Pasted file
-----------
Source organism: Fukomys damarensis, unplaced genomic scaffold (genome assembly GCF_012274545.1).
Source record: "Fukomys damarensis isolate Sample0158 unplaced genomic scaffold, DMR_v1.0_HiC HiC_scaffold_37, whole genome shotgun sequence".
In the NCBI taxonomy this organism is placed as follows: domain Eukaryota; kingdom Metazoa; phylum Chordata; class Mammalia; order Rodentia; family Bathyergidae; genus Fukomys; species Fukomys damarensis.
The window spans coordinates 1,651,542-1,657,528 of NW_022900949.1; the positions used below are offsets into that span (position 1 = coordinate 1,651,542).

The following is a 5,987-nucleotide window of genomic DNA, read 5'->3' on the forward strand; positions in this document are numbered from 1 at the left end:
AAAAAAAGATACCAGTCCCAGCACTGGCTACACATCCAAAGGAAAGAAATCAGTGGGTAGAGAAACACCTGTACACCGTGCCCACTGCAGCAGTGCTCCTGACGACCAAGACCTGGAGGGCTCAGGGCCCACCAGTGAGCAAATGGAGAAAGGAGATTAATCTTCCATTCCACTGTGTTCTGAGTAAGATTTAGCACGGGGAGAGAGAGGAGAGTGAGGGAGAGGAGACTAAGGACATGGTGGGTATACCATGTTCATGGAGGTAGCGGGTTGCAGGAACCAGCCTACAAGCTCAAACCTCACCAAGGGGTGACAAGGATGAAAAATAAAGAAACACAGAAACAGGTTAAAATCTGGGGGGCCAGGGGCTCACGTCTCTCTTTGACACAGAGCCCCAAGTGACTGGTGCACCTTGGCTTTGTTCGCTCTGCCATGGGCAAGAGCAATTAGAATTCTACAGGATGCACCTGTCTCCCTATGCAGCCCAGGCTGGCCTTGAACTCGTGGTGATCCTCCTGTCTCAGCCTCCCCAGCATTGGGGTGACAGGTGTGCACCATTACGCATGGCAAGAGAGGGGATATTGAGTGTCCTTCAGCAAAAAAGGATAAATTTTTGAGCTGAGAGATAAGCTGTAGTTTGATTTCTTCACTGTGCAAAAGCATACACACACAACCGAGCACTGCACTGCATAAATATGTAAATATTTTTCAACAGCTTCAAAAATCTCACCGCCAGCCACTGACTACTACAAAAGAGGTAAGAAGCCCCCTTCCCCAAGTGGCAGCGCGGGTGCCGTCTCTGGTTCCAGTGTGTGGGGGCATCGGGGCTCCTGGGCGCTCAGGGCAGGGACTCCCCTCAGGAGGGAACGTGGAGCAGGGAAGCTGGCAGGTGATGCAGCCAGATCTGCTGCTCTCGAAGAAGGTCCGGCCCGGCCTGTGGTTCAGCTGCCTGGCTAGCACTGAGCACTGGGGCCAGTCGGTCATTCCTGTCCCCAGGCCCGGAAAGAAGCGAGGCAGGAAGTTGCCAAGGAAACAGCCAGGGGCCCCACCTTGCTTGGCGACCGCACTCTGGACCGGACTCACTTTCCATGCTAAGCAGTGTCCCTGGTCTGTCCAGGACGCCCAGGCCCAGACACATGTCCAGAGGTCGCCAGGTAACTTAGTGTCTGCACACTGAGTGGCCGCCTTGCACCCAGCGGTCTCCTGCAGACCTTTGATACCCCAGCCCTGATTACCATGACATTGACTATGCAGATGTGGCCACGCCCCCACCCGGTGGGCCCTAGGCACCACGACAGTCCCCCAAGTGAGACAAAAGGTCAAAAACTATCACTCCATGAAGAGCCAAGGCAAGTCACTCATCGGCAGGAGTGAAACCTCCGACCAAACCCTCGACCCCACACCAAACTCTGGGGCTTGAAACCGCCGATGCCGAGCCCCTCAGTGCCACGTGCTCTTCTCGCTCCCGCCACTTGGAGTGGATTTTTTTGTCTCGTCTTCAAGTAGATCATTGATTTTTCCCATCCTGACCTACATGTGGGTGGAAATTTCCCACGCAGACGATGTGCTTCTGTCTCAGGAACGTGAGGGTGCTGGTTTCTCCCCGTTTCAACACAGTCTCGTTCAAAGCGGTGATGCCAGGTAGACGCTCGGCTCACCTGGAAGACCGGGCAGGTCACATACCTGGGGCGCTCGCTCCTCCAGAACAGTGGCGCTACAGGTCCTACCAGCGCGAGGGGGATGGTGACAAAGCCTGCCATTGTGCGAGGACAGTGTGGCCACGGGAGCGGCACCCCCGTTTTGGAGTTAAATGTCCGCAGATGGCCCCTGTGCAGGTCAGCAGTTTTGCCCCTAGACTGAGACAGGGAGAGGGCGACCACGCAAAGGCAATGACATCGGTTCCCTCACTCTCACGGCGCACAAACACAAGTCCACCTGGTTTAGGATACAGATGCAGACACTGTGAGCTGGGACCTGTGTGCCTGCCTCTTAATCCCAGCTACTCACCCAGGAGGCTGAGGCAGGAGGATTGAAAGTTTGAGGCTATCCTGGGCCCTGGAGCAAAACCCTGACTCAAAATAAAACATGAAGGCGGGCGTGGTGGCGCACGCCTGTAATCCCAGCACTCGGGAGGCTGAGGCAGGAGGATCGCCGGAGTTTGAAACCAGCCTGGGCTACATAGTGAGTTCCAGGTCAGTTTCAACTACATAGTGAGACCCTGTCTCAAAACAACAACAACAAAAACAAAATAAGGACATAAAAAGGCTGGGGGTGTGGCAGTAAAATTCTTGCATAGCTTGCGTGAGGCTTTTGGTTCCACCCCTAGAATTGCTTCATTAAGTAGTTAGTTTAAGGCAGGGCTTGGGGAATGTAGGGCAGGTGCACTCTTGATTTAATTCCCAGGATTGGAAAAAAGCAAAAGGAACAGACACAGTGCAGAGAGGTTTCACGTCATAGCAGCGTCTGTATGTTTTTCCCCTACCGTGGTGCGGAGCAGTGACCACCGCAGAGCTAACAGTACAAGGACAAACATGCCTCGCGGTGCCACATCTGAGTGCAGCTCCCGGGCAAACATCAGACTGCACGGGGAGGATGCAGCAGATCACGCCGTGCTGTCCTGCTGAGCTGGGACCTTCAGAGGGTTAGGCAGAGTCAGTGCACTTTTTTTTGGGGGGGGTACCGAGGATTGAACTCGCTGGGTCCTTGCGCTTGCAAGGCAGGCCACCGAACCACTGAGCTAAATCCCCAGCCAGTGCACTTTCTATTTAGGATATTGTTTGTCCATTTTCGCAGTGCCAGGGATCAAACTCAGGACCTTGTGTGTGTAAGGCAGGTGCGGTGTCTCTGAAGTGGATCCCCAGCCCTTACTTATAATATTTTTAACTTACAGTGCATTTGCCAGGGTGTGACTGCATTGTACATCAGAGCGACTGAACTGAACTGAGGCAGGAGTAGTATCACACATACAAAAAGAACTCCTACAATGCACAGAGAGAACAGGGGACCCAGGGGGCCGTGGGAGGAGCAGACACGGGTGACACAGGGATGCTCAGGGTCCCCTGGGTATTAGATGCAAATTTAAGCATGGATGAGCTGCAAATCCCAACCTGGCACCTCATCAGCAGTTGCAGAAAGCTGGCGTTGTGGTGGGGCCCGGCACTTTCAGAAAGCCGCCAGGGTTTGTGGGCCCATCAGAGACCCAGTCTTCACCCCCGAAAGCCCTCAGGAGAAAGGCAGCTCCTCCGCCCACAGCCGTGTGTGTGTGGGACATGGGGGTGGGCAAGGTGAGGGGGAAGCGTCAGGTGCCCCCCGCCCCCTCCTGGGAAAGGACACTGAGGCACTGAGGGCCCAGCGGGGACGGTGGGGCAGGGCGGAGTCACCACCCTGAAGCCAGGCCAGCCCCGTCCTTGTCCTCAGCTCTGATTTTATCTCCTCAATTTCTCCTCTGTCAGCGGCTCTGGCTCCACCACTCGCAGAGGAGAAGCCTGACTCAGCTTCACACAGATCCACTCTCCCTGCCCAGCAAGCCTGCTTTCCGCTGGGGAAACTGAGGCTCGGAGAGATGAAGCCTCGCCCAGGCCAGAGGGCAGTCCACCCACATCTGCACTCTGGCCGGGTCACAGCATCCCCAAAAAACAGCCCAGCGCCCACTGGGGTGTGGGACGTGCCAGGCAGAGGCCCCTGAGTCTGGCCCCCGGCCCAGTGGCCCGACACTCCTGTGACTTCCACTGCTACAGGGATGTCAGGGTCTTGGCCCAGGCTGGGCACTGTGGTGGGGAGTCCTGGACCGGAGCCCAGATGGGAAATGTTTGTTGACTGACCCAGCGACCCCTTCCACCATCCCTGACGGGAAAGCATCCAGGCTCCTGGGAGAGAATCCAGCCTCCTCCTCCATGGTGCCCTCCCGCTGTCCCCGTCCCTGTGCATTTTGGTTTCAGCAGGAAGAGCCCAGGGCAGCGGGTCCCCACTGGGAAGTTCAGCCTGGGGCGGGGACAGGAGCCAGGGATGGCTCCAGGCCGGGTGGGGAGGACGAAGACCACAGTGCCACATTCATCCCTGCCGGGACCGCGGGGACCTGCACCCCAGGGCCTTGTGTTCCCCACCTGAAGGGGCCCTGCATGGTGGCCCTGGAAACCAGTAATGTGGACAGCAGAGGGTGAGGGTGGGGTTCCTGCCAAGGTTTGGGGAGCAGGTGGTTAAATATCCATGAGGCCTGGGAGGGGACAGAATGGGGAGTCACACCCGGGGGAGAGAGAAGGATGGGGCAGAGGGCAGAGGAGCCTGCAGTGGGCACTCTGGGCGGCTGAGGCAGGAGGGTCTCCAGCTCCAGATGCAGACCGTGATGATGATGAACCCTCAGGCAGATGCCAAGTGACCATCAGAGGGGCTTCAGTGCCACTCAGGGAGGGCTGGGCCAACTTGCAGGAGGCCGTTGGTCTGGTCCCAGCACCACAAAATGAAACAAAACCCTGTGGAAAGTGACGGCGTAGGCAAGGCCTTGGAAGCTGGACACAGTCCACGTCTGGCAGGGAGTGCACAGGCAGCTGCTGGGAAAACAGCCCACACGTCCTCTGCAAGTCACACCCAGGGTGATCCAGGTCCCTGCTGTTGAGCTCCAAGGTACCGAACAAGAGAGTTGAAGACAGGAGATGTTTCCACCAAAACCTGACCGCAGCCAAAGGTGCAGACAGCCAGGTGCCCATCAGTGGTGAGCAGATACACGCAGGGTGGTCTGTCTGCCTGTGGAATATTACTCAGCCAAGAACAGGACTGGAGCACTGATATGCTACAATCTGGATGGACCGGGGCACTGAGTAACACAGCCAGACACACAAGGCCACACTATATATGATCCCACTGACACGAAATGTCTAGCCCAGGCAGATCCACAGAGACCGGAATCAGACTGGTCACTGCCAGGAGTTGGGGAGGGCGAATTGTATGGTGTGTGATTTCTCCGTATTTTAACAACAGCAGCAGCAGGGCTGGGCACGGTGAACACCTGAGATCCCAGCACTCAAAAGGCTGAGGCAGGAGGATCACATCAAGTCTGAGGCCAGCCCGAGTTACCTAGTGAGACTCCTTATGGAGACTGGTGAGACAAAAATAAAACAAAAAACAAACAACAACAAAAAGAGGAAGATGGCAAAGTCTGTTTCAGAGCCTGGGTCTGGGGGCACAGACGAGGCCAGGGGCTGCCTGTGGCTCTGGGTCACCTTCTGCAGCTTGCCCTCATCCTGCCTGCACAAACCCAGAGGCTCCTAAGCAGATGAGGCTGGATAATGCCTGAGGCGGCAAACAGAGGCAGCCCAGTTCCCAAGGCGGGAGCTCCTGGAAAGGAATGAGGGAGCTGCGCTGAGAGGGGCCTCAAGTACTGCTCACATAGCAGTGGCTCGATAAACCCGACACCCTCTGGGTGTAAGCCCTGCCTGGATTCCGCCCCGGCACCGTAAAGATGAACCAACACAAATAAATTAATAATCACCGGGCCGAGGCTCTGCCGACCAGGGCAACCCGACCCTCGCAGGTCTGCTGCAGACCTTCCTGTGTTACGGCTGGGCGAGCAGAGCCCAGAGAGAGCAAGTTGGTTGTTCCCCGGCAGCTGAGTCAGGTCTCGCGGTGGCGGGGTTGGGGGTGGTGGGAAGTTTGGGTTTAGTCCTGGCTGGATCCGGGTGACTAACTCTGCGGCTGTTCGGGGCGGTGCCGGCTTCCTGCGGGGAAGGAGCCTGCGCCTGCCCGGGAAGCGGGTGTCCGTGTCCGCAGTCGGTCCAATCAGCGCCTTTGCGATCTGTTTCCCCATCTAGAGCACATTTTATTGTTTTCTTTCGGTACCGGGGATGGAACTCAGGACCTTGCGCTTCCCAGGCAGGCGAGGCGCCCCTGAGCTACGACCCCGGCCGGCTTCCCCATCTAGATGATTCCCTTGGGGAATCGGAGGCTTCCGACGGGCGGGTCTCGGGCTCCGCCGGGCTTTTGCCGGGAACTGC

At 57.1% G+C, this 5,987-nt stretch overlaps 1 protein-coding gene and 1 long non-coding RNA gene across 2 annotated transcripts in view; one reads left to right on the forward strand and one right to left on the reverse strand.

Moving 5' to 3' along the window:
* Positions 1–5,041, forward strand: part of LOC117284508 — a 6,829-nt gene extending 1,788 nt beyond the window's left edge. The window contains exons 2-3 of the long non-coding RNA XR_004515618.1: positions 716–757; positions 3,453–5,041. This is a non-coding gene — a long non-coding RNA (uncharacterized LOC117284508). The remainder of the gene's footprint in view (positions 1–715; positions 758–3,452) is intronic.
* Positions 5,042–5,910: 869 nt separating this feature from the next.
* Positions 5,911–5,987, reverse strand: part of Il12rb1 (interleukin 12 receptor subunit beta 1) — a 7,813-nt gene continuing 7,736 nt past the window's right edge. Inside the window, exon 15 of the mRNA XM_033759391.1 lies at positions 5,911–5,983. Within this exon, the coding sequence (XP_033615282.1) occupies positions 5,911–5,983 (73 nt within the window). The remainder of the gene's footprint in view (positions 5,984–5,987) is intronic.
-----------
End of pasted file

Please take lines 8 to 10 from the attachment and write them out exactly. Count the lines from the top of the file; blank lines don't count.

Moving 5' to 3' along the window:
* Positions 1–5,041, forward strand: part of LOC117284508 — a 6,829-nt gene extending 1,788 nt beyond the window's left edge. The window contains exons 2-3 of the long non-coding RNA XR_004515618.1: positions 716–757; positions 3,453–5,041. This is a non-coding gene — a long non-coding RNA (uncharacterized LOC117284508). The remainder of the gene's footprint in view (positions 1–715; positions 758–3,452) is intronic.
* Positions 5,042–5,910: 869 nt separating this feature from the next.